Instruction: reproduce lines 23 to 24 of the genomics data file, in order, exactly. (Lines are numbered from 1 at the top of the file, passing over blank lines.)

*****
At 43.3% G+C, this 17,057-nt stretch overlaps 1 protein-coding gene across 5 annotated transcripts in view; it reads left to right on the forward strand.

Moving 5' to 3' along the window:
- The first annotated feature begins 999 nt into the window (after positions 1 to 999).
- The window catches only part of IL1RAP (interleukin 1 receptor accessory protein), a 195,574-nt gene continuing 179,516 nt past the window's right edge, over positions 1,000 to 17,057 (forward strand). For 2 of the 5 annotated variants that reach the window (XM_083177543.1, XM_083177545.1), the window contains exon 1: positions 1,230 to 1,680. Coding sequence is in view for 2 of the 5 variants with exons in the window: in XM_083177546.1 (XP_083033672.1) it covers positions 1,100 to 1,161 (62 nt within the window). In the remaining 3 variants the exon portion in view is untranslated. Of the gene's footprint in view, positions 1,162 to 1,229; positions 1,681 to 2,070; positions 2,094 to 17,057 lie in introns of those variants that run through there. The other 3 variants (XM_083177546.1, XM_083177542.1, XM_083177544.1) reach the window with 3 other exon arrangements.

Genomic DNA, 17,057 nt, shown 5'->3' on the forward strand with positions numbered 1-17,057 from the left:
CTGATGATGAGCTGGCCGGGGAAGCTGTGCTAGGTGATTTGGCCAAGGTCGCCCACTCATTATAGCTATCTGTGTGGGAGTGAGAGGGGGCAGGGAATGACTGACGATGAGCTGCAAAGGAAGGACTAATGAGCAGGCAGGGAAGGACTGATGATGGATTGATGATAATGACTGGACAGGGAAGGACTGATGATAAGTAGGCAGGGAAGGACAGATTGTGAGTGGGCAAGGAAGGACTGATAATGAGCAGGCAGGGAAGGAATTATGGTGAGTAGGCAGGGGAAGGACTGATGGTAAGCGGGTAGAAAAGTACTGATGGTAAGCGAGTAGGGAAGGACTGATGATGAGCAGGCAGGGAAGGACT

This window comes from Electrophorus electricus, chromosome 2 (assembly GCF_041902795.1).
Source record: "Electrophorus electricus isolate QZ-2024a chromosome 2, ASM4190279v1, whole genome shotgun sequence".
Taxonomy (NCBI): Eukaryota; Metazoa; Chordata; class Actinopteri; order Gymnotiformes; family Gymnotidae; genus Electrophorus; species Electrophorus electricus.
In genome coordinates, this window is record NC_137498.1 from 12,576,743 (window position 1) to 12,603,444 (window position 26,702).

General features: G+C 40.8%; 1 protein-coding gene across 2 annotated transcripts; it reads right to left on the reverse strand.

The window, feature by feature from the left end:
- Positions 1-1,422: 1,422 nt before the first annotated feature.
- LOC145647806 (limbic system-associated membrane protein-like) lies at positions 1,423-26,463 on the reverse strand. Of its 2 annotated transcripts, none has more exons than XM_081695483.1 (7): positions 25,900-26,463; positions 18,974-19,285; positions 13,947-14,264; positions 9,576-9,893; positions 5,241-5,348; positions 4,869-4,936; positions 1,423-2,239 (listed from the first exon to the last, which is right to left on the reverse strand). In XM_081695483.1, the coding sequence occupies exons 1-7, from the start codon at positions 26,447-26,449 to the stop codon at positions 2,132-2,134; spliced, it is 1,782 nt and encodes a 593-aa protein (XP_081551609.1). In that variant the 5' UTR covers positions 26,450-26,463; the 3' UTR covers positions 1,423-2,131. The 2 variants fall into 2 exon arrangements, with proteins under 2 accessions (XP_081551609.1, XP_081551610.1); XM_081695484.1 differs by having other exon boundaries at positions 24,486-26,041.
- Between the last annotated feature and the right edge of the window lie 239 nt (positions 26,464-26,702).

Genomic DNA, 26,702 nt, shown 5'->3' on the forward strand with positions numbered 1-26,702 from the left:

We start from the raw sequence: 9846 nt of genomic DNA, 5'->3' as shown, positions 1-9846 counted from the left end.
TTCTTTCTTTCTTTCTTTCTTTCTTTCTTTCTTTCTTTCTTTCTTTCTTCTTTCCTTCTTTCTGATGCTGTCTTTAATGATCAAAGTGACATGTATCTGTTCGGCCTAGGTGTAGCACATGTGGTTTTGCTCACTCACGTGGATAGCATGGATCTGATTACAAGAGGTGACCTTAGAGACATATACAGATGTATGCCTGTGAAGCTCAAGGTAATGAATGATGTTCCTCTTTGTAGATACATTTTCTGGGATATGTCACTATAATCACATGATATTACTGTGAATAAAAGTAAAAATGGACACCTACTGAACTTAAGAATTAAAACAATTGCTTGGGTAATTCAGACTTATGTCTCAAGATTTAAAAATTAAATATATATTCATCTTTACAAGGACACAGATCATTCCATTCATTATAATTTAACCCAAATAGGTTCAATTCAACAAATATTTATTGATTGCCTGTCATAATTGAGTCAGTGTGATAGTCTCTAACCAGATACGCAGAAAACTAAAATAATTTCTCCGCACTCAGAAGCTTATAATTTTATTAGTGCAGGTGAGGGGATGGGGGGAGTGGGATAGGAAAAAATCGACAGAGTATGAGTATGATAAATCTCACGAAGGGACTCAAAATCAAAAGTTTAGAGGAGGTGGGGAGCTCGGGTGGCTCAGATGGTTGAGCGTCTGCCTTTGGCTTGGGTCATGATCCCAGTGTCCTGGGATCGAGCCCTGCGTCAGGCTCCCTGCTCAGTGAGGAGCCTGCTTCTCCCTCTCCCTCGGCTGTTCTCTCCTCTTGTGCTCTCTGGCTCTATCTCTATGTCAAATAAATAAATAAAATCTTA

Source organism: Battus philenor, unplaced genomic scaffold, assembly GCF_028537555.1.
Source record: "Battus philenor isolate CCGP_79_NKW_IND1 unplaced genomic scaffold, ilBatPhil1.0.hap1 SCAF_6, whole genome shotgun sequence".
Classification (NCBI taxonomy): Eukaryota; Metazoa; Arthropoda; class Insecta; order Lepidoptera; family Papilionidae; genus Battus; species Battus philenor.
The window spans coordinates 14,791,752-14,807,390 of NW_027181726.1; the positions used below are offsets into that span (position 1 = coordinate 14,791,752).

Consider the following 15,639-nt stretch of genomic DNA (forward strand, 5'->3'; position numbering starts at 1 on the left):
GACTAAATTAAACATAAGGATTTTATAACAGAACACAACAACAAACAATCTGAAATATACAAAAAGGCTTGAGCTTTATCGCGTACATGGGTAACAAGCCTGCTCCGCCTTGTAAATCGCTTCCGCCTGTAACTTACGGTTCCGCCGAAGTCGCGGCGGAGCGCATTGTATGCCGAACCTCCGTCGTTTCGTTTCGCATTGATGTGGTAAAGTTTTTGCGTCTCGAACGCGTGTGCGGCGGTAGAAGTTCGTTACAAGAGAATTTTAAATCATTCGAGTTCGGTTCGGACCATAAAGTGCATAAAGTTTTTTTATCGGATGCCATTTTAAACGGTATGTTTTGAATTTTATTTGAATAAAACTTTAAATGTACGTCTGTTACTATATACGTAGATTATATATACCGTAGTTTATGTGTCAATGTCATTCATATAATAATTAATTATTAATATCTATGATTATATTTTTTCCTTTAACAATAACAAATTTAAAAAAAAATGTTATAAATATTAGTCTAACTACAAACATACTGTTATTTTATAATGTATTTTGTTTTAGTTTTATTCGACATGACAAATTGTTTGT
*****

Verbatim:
Consider the following 15,639-nt stretch of genomic DNA (forward strand, 5'->3'; position numbering starts at 1 on the left):
GACTAAATTAAACATAAGGATTTTATAACAGAACACAACAACAAACAATCTGAAATATACAAAAAGGCTTGAGCTTTATCGCGTACATGGGTAACAAGCCTGCTCCGCCTTGTAAATCGCTTCCGCCTGTAACTTACGGTTCCGCCGAAGTCGCGGCGGAGCGCATTGTATGCCGAACCTCCGTCGTTTCGTTTCGCATTGATGTGGTAAAGTTTTTGCGTCTCGAACGCGTGTGCGGCGGTAGAAGTTCGTTACAAGAGAATTTTAAATCATTCGAGTTCGGTTCGGACCATAAAGTGCATAAAGTTTTTTTATCGGATGCCATTTTAAACGGTATGTTTTGAATTTTATTTGAATAAAACTTTAAATGTACGTCTGTTACTATATACGTAGATTATATATACCGTAGTTTATGTGTCAATGTCATTCATATAATAATTAATTATTAATATCTATGATTATATTTTTTCCTTTAACAATAACAAATTTAAAAAAAAATGTTATAAATATTAGTCTAACTACAAACATACTGTTATTTTATAATGTATTTTGTTTTAGTTTTATTCGACATGACAAATTGTTTGT